Women in and around college and professional sports gathered in Augusta on Thursday for the 10th annual Women in Athletics Seminar.
Hosted by the Peach Belt Conference, the seminar featured a panel of coaches, administrators and staff from across the NCAA. The seminar gives advice and networking opportunities for current female student-athletes as they being their post-collegiate careers.
Armani Dawkins, the senior associate athletic director and chief of staff at the University of Oklahoma, was one of the panelists. A former soccer player at the University of Nevada Las Vegas, Dawkins believes the skills of a student-athlete translate into success in their post-collegiate careers.
“The things you learn working in a team – pursuing excellence at all levels, academically, athletically, working with people from diverse backgrounds, ethnicity, geographically, international students, different gender identities – it teaches you so much at an early age that I believe student-athletes in those four or five years at colleges and universities have a leg up on their peers,” Dawkins said. “Whether it be time management, multi-tasking, competitiveness or working in a team environment to achieve goals, I will always wave the flag and beat the drum for hiring student-athletes in your business.”
One of the aspects that gets overlooked in any field is the importance of self care. Dawkins and the rest of the panel discussed the idea that being available every hour of the day can deteriorate one’s mental health. They stressed the importance of setting aside time for the individual and how that can help one’s performance while on the job.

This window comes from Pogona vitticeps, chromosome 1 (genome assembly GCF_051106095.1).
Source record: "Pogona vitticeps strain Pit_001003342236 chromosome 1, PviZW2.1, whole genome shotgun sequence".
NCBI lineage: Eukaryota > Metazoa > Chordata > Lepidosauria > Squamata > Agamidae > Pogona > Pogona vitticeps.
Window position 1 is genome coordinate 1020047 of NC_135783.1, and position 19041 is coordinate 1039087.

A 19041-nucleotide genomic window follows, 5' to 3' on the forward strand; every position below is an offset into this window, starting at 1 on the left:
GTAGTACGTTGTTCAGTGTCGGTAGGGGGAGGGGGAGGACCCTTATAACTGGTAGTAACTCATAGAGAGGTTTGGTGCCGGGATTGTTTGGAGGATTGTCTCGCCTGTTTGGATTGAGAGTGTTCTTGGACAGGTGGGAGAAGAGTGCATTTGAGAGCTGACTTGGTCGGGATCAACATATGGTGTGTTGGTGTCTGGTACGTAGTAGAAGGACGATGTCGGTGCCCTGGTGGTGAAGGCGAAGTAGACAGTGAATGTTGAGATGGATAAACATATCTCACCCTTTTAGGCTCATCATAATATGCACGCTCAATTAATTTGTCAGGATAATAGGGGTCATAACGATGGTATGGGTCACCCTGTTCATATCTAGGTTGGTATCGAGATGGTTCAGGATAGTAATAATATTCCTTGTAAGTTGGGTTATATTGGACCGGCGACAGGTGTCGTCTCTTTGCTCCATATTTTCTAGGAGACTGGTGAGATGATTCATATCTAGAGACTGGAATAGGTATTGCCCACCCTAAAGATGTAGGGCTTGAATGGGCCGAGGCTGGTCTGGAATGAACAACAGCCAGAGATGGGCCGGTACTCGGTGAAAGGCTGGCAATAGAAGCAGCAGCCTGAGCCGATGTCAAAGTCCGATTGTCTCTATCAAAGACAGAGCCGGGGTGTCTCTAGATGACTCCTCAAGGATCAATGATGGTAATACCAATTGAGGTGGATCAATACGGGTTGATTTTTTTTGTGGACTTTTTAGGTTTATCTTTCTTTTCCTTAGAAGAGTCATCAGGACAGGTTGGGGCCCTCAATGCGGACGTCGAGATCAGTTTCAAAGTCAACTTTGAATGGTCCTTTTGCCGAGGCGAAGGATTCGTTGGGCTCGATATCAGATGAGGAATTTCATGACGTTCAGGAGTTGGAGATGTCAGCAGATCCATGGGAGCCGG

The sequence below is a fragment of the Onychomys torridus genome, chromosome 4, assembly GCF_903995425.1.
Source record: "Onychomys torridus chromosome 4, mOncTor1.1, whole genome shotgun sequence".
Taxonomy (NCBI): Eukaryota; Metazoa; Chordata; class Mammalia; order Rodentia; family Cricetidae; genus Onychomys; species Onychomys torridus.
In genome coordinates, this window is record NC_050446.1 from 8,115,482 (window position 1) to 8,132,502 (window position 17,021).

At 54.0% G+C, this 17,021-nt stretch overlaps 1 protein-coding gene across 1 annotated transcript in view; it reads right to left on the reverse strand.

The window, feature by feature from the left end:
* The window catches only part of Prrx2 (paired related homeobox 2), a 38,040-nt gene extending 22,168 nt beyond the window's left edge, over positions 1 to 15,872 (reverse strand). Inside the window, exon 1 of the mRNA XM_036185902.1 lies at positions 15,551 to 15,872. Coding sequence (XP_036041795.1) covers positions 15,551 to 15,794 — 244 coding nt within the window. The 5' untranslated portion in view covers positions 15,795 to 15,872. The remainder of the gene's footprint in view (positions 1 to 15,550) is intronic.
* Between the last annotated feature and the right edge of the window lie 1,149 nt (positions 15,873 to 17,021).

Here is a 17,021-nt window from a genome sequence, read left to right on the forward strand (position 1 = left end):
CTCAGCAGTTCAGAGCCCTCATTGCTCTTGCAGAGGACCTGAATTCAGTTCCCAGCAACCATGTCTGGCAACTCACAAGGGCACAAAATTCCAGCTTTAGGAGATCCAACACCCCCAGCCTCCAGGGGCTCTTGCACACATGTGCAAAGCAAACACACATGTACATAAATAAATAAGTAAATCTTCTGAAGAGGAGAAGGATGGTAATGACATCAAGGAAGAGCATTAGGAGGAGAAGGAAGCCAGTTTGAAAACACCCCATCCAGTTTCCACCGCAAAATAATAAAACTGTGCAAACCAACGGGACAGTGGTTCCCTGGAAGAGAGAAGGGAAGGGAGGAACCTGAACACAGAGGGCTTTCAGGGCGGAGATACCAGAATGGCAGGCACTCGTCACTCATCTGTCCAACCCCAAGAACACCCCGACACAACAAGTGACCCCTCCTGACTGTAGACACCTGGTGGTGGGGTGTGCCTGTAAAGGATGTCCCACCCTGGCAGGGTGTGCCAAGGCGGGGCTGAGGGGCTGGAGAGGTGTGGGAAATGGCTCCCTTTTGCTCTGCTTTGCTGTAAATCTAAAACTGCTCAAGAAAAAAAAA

“Right now, more than ever, there’s been a lot of focus on breaking down the stigma that surrounds mental health for our student athletes and also our staff,” she said. “In college athletics it is 24-7-365, there is no ‘off-season.’ And just the importance of taking care of yourself so you can serve others, you can’t show up for your student-athletes, your coaches and your athletic director if you’re drained and not firing on all cylinders. Hopefully as the years pass and we continue to break down some of those stigmas about it’s not showing weakness to take time away and take care of yourself.”
Nicole Sherry was the event’s keynote speaker. She is about to enter her 13th season as head groundskeeper at Camden Yards, the home of the Baltimore Orioles. Sherry is one of only two women to hold the position of head groundskeeper across Major League Baseball.
Because of the exposure of her position, Sherry believes it can open doors for girls to pursue careers that were previously not thought of in male-dominated fields.
“Being out on the field where potentially the entire nation can see you at certain points of the day, the 48,000 people in the stands can see you and it brings awareness that women can do a job like groundskeeping, where it was traditionally a male-dominated field, or we just really never gave it much thought because that’s all we saw was men in that industry,” Sherry said.
Although women have made great strides in the sports industry, they still face superfluous levels of scrutiny as opposed to their male counterparts.
Dawkins believes a path to remedy this begins from the top down.
“I think we’ve come a long way, but still a long way to go,” Dawkins said. “I think as you see more women take commissioner roles and athletic director roles, then starting to peel back some of those layers. If you have women as part of your leadership team, do they have a seat at the table but also do they have decision-making power? As we continue to progress, a lot of it is just educating yourself. If you’ve never had a woman in a leadership role then how do you know how to work with women? Breaking some of those stereotypes down and realizing the importance of the diversity that women bring to your institution really starts at the top.”